I voted for Obama in the last election. Why? I'm an independent, and I might have considered voting for McCain. But there's no way on earth I could/would take the chance on Sarah Palin being a heartbeat away from the top spot.
Guess I'll have to vote for Obama again ... unless Ron Paul gets the nomination. I feel comfortable with that.
I think we should all vote for the smartest guy in the room. That would be our current president.
TIM ENGEL, Hixson
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Spending at times comes in handy
Be careful what you wish for, congressman.
Seems like that "Socialist Big Government Spending" comes in handy sometimes. And it might just lead to both needed infrastructure repair and create jobs right here in the 3rd District.
Who can blame the president for not sending money your way?
He certainly doesn't want you to compromise your principles. You can't have it both ways.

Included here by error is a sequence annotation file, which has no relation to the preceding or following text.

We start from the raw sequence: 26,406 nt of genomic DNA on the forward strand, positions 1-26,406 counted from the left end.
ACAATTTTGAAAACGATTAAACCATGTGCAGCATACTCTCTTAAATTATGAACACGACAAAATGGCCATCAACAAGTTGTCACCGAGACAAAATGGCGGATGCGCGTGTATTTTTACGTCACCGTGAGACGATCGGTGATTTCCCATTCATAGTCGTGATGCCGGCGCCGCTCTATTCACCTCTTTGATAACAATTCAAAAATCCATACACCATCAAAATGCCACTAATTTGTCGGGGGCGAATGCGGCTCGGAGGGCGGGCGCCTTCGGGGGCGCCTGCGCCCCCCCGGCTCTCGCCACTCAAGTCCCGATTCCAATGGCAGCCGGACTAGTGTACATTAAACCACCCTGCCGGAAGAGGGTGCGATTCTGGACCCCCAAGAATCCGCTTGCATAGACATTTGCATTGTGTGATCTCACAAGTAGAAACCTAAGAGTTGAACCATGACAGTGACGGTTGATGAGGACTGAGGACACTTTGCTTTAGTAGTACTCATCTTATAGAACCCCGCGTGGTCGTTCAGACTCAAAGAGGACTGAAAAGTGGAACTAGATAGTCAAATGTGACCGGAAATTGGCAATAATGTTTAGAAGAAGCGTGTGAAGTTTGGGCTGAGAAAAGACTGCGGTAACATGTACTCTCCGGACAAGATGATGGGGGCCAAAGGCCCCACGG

To quote you on your government spending freeze bill:
"This bill is a continuation of my promise to the 3rd District to fight against a large federal government and for less government spending. I kept that promise my first year in Congress and will continue to do so this year." -- Congressman (Chuck) Fleischmann introduces 2012 Spending Freeze Bill.
Perhaps throwing tea in the "crumbling Chickamauga Lock" would be a more appropriate act for the congressman and his fellow anti-government GOP primary opponents than bellyaching about the government.
And next time, sir, I suggest you wear a Revolutionary War patriot hat rather than a hard hat.
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President has role in oil prices
When is the media going to wake up and realize that the president does have a major part in high oil prices? Stop blaming the oil companies and everyone else, etc.
It is very simple. As we keep spending and going in debt and the feds keep printing more money, etc., the U.S. dollar is actually being devalued by the oil supply countries.
So say that last year, we paid $1 for a "barrel" of oil and now that dollar is only worth 75 cents. Now you will have to pay about $1.33 for that "same barrel."
That is the real part that our president and Congress and the news media are not talking about.
Keep up the spending and printing. Next we will be paying $10 for a loaf of bread or a quart of milk.
Do not believe me? Go grocery shopping in Europe.
GENE HAY, Hixson